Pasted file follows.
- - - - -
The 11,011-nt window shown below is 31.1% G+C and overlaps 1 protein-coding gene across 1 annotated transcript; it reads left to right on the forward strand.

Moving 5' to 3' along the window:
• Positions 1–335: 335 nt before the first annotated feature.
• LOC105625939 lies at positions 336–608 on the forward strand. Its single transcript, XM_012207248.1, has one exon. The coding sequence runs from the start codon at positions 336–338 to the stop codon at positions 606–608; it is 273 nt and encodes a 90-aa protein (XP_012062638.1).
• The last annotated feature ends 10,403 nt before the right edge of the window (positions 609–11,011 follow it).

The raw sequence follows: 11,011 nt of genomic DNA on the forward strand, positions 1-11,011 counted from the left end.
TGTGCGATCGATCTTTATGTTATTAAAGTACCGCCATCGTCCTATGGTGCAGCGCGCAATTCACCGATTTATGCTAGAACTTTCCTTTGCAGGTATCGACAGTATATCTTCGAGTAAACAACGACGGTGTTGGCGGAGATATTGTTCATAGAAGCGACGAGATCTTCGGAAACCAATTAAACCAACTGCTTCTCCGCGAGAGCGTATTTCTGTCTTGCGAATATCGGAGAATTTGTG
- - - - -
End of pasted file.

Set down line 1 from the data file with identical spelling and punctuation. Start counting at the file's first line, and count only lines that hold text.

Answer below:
The 11,011-nt window shown below is 31.1% G+C and overlaps 1 protein-coding gene across 1 annotated transcript; it reads left to right on the forward strand.